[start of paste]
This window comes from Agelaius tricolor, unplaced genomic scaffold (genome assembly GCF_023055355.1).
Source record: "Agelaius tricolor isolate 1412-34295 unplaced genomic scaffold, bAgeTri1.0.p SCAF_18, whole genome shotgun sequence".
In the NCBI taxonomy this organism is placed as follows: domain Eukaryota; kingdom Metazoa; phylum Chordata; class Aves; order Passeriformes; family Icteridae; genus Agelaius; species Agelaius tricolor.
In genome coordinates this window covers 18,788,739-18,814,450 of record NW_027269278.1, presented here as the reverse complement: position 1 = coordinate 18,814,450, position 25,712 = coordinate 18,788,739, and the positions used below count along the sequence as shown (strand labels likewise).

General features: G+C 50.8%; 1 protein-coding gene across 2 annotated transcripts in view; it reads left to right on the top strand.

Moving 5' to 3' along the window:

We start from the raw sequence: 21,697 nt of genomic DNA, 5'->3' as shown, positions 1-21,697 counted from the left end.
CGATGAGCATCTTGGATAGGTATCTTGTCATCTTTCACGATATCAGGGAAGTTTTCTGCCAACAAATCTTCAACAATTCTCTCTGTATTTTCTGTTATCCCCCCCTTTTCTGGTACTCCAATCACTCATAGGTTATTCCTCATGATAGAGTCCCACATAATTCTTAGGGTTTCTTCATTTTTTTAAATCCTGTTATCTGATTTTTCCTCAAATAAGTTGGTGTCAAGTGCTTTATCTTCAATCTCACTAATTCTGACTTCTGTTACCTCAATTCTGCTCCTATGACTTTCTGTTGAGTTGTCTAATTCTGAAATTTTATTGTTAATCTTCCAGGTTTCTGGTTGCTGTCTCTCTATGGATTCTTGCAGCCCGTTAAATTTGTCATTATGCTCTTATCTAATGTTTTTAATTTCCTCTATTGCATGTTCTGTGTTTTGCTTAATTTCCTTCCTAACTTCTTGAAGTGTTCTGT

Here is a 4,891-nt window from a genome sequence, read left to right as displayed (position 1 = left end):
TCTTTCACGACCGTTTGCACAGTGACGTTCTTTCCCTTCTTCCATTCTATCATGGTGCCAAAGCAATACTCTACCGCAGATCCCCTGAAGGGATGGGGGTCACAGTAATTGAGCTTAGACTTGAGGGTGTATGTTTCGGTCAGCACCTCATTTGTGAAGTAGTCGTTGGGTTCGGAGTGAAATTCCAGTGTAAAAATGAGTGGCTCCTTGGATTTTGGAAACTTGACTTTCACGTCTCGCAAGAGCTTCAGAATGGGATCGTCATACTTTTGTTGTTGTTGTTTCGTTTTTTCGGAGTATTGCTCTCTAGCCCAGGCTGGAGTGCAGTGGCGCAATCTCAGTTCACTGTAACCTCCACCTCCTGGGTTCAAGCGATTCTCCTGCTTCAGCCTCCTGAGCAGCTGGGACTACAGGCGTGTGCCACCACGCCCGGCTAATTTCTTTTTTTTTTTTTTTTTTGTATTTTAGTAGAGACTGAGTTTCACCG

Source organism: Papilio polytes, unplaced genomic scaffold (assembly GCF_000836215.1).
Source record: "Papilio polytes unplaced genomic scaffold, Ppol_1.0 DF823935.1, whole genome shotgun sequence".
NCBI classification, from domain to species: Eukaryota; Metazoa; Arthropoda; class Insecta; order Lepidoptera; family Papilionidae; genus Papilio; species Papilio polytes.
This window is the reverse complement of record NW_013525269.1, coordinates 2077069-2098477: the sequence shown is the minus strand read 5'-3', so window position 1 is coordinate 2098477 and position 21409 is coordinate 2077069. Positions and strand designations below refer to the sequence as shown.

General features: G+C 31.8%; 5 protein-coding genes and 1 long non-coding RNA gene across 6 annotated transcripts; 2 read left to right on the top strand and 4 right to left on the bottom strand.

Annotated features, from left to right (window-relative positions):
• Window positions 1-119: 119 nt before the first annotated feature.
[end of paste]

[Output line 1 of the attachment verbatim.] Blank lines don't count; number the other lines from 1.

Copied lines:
This window comes from Agelaius tricolor, unplaced genomic scaffold (genome assembly GCF_023055355.1).